As a result, I suppose I was more conscious of my time on this run. I decided I'd take photos of my view at specified times. 15 minutes in, I was already way above the trailhead parking lot.

At the 30-minute mark, the parking lot was even more distant.

And an hour in, I'd made it "around the bend" and was looking up to the final face of the peak. From here, I couldn't even see where I'd come from.

As I neared the summit, the views became awesome. The contrast between the Chihuahuan Desert below and the Guadalupe Mountains I was on was stark.

One of the highlights of the park is El Capitan, which is the signature peak of West Texas.

I continued charging up to the summit. I obviously couldn't "run" all of it. But I managed to run most of it.

Finally, I made it to the summit, 8,751 feet above sea level and the highest point in Texas. It had taken 1 hour and 13 minutes. I'd easily break 3 hours. In fact, I'd probably break 2 hours if I ran at a decent pace on the descent.

There's a monument here to signify this high point. And there's also a register in which you can write a note and see all the thousands of people who've summitted before you.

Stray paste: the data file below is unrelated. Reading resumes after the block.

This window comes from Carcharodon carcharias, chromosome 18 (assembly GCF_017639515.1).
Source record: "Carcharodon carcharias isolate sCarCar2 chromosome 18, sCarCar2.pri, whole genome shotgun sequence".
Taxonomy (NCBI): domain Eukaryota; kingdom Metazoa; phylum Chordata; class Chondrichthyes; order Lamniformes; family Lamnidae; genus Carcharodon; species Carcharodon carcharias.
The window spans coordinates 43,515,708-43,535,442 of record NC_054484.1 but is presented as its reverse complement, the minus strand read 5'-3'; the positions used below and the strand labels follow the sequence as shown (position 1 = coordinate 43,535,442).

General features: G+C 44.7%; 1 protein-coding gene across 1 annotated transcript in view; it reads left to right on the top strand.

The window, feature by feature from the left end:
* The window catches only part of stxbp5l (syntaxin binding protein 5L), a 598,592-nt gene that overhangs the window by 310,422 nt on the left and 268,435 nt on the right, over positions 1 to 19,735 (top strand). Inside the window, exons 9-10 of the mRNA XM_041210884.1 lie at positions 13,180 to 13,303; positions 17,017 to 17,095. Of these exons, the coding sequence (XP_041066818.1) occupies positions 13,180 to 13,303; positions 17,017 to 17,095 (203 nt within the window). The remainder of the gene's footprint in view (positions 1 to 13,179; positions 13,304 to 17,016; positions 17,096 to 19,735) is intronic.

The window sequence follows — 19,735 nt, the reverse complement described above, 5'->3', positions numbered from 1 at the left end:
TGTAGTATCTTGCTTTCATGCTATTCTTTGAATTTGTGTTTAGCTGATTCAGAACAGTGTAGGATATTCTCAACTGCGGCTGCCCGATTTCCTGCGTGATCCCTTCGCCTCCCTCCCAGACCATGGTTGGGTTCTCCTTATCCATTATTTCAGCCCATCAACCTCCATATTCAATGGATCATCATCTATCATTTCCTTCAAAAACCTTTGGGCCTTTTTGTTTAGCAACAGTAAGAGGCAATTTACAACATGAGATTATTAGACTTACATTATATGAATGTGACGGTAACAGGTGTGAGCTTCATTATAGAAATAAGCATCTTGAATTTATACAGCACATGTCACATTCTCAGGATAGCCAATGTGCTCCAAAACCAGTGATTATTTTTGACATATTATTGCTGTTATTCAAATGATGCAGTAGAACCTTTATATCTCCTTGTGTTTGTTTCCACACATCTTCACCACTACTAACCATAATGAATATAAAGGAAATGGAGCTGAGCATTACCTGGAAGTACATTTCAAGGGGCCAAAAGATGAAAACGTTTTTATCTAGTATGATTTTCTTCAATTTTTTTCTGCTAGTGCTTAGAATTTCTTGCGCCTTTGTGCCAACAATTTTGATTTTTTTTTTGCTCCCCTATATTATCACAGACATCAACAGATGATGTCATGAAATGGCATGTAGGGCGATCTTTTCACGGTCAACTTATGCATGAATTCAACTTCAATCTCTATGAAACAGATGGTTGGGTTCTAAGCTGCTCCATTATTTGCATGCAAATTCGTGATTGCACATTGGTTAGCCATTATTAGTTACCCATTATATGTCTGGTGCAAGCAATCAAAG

At the top, I met a group of hikers from Oklahoma City. As I gazed at the desert expanse below, I chatted with them. After 30 minutes of taking it all in, I decided to descend back to the trailhead and to return to my campsite. I wanted to eat dinner and catch the evening's ranger talk (which ended up not happening). Even at a comfortable descending pace, I managed to get down in just over 45 minutes. Excluding the time spent enjoying the views at the summit, I'd taken just a tad over 2 hours to cover the trail.

The descents are actually the least enjoyable part of a mountain run. You'd think that it takes less effort, but even so, the descent is often the most hazardous. Because you have gravity working with you, you're more likely to lose control of your speed. As a result, you might screw up your footing, or make other missteps. Also, it's hard to leave the summit because everything generally becomes less spectacular. By descending, you're really coming back "down to earth"--and sometimes you don't want to do that.

I camped in the Pine Springs Campground at the base of the mountain. I was a little upset that the ranger talk didn't happen. But instead I sat under the dark night sky and looked at the stars.

Day 35: White Sands National Monument, NM by Wookie Kim